While the international community rightly worries about extremism in the Middle East, we are giving a pass to a dangerous development: the rise of religion-based hatred in Europe, America and India. I would like to seize this opportunity to draw EU’s attention to a dangerous development that needs to be arrested and eliminated in its infancy. We still have time to support the good work of civil society groups in these three regions to stop this trend.
The twenty-first century’s first act of genocide based on intolerance and xenophobia took place in India, the largest democracy. In 2002, over 2,000 Indian citizens were picked up from their homes, shops and streets; men, women and children, and were burned alive. Those burned alive included a man called Mr Jafri, a member of the party that holds Mahatma Gandhi as an icon. He was burned alive and his only fault was that he belonged to the wrong religion.
Mr President, on 23 January 1999, Australian priest Graham Staines and his two underage boys Timothy and Philip were burned alive inside their car by a mob of Indian extremists. Twelve years later, the killers of Graham and his two kids are stronger today politically in India than at any other time.
In Europe, until recently a bastion of freedom and admirably so, xenophobes are not just raising their heads, they are coming to power. In the United States, an American politician is preparing a parliamentary witch-hunt of US citizens of Muslim heritage. My organisation and its members are alarmed at Germany’s new interior minister’s anti-Islam statement that offends German Muslims. We are alarmed to see strands of fascism infiltrating some governments in Europe.
An editorial writer in Paris wrote a comment in the International Herald Tribune calling Germany’s new interior minister ‘an international embarrassment’.
The New York Times has described this dangerous trend in Europe in this one line: ‘Not much spreads fear and bigotry faster than a public official intent on playing the politics of division.’ The paper was talking about Peter King, a US legislator spreading hate against American Muslims.
We see a trend in Danish cartoons, in the anti-Islam film in the Netherlands, the banning of Muslim headscarf in France, and the ban of mosque minarets in Switzerland. And now we have an act of religious extremism and hatred committed by two Americans who claim to represent our great religion, Christianity.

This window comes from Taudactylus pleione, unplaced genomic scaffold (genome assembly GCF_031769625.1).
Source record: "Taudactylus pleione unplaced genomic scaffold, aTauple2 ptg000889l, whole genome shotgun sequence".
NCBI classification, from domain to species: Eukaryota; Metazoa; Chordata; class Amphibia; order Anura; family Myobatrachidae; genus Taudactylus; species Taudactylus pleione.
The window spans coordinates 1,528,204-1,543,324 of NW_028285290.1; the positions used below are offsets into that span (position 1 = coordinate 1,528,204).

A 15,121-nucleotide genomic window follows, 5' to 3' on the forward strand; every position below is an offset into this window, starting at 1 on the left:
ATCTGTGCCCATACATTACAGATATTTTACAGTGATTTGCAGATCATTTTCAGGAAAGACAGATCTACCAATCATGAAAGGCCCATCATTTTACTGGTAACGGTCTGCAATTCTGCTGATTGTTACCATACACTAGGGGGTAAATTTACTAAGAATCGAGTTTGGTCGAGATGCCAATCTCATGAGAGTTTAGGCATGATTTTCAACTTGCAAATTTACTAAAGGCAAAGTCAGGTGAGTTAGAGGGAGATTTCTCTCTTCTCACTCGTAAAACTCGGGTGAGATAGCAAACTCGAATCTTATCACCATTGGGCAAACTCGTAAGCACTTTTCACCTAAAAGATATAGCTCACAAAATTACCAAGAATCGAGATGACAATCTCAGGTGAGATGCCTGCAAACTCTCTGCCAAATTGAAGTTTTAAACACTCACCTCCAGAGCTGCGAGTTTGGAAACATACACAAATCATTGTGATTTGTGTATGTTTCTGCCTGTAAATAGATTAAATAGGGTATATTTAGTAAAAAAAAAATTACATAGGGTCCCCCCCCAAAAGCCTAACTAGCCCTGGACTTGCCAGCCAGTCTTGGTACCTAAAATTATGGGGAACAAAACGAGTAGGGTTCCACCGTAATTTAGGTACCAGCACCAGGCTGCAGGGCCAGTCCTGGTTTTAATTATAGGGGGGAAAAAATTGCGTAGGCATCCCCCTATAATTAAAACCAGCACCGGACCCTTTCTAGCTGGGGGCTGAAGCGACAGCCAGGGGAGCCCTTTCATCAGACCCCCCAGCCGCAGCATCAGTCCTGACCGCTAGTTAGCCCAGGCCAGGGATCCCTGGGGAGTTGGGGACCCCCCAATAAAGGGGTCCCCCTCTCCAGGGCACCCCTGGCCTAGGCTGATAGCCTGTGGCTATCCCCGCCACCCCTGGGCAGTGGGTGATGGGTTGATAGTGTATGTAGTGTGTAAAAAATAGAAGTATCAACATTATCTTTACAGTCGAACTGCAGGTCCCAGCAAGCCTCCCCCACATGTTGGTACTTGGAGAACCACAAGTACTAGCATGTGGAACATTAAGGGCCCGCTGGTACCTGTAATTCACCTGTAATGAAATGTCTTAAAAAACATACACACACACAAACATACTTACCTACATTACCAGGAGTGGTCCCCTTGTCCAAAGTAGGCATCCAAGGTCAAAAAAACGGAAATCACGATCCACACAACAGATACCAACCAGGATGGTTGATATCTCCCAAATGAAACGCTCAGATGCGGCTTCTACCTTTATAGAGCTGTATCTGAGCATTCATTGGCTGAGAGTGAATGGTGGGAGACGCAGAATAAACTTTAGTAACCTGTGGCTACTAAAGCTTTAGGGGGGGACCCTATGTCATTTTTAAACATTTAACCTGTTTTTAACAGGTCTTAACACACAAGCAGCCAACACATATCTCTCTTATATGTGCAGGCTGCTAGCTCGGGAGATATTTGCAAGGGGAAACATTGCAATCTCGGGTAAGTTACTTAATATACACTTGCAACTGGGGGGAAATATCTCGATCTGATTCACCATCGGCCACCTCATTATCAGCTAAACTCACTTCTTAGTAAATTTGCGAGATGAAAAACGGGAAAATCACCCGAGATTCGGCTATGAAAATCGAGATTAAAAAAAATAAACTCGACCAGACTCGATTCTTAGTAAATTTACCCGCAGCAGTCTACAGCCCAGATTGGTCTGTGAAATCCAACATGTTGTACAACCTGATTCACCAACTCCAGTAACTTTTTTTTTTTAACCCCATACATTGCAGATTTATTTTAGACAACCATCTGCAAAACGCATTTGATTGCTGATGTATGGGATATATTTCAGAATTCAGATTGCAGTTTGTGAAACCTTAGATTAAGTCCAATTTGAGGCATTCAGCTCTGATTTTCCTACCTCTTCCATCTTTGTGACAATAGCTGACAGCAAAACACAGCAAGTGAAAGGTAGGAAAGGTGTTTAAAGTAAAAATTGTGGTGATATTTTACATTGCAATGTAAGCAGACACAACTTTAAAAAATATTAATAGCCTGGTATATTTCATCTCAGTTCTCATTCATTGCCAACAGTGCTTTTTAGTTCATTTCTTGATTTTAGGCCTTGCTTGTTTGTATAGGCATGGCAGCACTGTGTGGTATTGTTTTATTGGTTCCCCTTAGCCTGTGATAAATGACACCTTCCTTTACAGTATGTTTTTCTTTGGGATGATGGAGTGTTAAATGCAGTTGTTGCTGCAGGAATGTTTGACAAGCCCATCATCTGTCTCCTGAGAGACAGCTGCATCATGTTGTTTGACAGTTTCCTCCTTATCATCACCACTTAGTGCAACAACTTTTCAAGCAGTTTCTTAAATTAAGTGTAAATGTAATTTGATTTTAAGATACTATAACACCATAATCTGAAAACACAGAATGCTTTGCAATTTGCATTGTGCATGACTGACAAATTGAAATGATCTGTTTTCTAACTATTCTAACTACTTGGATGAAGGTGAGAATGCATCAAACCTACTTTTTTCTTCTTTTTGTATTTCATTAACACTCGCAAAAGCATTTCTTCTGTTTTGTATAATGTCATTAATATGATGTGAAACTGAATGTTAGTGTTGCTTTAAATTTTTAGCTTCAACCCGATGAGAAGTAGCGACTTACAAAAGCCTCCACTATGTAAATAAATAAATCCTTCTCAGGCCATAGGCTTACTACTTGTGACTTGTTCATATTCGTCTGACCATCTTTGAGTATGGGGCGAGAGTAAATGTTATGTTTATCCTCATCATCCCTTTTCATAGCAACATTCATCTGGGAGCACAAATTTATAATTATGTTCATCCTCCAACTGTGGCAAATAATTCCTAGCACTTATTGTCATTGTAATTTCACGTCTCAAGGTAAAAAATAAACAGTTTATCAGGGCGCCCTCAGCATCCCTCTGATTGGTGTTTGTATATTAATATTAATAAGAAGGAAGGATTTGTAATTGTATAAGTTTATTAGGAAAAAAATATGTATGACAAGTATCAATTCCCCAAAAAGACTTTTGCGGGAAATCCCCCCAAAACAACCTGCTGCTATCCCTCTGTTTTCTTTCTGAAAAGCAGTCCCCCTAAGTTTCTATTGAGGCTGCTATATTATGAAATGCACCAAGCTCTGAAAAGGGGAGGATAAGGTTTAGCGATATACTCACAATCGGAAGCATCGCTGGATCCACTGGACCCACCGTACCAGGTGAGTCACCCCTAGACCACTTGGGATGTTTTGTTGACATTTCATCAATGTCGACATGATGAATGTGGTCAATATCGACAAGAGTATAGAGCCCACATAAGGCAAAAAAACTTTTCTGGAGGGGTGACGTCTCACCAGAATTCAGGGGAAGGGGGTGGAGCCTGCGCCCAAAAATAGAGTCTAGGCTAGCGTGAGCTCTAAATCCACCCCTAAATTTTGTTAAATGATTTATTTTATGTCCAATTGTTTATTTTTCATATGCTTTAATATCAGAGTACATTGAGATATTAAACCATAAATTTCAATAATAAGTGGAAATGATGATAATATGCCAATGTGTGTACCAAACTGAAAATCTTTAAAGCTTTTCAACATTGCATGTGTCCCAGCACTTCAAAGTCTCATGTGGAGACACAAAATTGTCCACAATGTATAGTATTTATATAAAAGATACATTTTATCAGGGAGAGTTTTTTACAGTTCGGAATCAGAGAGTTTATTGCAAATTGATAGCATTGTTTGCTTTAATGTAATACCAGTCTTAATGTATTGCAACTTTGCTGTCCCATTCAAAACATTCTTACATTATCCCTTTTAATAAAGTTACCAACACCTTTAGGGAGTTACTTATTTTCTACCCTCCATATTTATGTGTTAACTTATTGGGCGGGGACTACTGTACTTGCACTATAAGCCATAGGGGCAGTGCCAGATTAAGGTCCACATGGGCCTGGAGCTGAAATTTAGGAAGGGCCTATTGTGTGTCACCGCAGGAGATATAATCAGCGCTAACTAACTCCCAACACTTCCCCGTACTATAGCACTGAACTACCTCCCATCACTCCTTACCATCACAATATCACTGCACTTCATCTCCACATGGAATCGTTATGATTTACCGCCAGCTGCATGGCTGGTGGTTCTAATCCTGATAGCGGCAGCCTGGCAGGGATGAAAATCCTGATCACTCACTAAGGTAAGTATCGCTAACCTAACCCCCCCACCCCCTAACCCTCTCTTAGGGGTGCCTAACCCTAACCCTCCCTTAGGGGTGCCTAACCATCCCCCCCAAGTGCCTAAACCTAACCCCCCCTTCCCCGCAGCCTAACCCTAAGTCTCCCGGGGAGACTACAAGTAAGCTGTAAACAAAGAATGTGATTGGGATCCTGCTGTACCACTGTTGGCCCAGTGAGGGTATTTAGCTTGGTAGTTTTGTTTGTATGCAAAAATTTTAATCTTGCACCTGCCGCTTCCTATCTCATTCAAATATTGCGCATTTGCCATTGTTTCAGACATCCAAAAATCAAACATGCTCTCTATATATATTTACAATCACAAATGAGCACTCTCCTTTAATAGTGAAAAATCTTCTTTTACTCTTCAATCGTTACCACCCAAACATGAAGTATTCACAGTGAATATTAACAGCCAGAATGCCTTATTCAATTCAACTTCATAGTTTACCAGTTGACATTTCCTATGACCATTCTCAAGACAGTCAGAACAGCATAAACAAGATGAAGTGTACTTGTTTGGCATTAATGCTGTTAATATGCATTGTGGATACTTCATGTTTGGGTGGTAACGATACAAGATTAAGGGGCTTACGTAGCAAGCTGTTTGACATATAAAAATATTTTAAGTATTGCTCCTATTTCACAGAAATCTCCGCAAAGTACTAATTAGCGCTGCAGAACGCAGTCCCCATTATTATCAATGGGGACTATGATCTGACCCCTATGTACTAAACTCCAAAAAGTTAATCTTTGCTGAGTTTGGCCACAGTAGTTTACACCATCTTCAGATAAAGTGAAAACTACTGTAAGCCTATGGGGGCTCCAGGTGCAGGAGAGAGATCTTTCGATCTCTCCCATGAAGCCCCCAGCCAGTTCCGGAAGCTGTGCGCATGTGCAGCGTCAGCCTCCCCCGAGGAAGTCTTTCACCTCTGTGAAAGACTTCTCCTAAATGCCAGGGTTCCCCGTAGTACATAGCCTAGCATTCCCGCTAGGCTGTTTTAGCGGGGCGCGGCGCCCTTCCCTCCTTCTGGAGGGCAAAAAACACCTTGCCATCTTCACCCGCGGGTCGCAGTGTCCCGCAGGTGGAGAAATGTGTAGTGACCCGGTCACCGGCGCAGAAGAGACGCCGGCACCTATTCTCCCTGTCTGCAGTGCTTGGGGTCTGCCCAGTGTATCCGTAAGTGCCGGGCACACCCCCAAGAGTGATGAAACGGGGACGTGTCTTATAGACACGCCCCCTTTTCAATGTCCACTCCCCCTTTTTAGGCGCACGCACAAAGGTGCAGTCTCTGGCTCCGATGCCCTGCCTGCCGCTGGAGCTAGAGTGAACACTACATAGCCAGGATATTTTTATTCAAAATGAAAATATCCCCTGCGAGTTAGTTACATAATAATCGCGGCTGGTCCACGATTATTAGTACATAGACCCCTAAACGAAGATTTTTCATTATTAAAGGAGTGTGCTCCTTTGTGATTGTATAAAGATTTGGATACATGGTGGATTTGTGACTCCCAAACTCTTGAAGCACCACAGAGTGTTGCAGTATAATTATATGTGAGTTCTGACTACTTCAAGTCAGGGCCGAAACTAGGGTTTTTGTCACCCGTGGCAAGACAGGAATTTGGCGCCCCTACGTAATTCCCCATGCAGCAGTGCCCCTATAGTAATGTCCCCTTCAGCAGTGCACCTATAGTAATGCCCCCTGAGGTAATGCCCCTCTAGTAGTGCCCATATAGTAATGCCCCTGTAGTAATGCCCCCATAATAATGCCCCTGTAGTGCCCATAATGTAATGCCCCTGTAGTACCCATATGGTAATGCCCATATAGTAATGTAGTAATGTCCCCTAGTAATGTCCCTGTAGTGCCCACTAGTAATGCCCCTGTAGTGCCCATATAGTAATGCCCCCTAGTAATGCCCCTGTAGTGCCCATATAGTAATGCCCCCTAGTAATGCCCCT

It is not enough to condemn acts of lunacy like the burning of Islam’s holy book by two US citizens. The US government must move to ban the denigration of any religion. In this context, we endorse OIC member states’ draft resolution on Defamation of Religions and urge all governments and NGOs to endorse it.
This trend must be nipped in the bud for Europe and the US to stake their claim to being bastions of freedom.
We urge the United Nations Human Rights Council to take note of the fact that denigrating religions and beliefs strengthens the hands of extremists everywhere. Deliberate denigration of any religion must be considered an act of extremism.
World Muslim Congress strongly urges the Council to take note of the backward slide in the great ideals of the Durban Declaration over the past decade. Let’s arrest the backward slide while we can.
My organisation joins the civil society groups and the good people in Europe, United States and India in combating this rising trend of discrimination and xenophobia in these regions.
Lastly, my organisation would like to thank the Lutheran Bishop of Berlin, Markuz Droge, for his condemnation of German interior minister’s attempt to single out Muslims in Germany for hate.
(Extracted from a statement delivered by the writer recently to the United Nations Human Rights Council in Geneva on behalf of the World Muslim Congress. The writer works for Geo TV).
NOTE:This is a crosspost.